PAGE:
IN-ADDR.ARPA Delegation was.  Thus their scanners came across my CNAME 
per 2317 and coughed up a fur ball and black listed servers.

While working with the RBL operator (I found them to be quite 
approachable and responsive when being polite) I learned that their 
scanners would not have had any problem with the NS delegation.  -  I 
believe their specific problem was that they were expecting a PTR record 
and did not process the CNAME record at all, much less correctly.  They 
stipulated that they were already processing NS records for delegation 
and would have happily done do and found the requisite PTR.

So, I switched to the NS delegation (using discrete zones at the time) 
and moved on.  I heard from the RBL operator about six months later, 
letting me know that they had retooled a significant portion of their 
infrastructure to support 2317 and thanking me again for bringing it to 
their attention.

I personally feel like aliasing to a sub-domain is atypical of standard 
DNS delegation.  At least in the space.  Conversely, using 
an additional NS record for one more delegation is re-using the exact 
same methods that were used to get to the qname in question.

I felt like NS delegations were cleaner and simpler than CNAME delegations.

Of the people that I've helped over the years, telling them to ask their 
upstream ISP to put in an NS record (something they are more likely used 
to) and adding a 6 label zone (with the PTR in the apex) to their server 
worked out MUCH easier.  The conversations were ALWAYS shorter, less 
complex, and clearer.

> if the old domain-obscenity-checker (DoC) which came out with the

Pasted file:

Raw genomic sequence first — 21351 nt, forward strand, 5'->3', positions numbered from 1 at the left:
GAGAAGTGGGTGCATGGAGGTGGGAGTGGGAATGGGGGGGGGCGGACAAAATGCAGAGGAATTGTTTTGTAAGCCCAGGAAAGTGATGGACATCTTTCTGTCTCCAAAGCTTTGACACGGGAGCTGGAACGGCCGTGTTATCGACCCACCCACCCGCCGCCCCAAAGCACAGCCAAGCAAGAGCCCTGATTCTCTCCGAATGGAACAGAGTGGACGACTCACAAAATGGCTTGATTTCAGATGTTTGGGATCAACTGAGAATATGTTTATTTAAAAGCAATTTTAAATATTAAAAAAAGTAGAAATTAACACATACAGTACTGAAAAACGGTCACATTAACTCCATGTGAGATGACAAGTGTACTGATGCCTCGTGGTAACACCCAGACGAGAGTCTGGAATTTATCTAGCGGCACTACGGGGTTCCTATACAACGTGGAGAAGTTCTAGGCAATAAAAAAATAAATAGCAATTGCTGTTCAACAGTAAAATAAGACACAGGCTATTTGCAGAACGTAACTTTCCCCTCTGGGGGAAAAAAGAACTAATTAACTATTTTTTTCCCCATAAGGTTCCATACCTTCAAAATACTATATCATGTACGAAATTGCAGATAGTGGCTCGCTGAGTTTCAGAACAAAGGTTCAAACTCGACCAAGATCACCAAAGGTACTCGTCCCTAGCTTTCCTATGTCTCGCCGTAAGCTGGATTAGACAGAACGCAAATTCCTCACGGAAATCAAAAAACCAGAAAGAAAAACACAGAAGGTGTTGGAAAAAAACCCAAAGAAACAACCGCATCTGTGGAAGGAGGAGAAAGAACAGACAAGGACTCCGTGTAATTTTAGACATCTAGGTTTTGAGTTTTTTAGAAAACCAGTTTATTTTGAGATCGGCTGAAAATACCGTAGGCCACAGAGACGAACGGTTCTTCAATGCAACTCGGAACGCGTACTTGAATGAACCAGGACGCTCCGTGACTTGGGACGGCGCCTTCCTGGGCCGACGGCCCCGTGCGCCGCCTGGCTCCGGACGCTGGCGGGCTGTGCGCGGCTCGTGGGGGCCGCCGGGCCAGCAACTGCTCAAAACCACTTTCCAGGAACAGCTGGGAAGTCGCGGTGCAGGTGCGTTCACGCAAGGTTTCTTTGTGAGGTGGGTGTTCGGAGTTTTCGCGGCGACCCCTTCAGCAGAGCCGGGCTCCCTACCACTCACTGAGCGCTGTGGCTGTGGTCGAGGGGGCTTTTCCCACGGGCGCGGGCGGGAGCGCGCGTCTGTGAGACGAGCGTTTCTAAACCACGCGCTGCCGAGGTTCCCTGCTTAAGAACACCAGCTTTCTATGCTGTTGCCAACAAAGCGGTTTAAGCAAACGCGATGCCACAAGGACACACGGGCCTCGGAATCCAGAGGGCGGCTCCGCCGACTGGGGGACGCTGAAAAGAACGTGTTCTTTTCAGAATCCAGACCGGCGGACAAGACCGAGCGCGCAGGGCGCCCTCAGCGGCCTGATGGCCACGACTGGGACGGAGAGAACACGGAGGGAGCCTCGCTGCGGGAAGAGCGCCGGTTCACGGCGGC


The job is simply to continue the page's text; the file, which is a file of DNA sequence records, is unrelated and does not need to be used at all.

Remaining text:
> domain-information-groper (DiG) back in the 1980's says it's wrong, then 
> it's wrong.

Now I want to test NS delegation (both multiple zones and single zone) 
with DoC and DiG to see what they say.

> if the specifications don't cover this case, they are incomplete.

I won't say how likely (or not) that is, just that it is a statistical 

> or at least, that's how i do things.

Fair enough.

With all do respect Paul, how you do or don't do things does not 
directly translate to if it's correct or not.  Though seeing as it's 
/you/, Paul Vixie, chances are quite good that what you do is in fact 
correct.  At least far more so than what I do.

> first i'd have to know what problem caused by CNAME in the outer zone 
> they think they are solving using NS.

I think I outlined that above.  If not, or if you still have questions, 
please reply and I'll elaborate.

In short, 2317 failed me, flat out.  (That might not be 2317's fault 
directly.  But it failed when NS delegation would not have failed the 
same test.)  I find 2317 to be a possible tool.  I also find NS 
delegation to be another tool for the same task.  I personally think NS 
delegation is simpler.  The people that I've talked to over the years 
seem to agree that NS delegation is simpler.  So, factor in Occam's 
Razor / Parsimony between the two tools and I'm going to choose NS 
delegation over CNAME delegation.  At least absent a reason that I can't 
use NS delegation.

Grant. . . .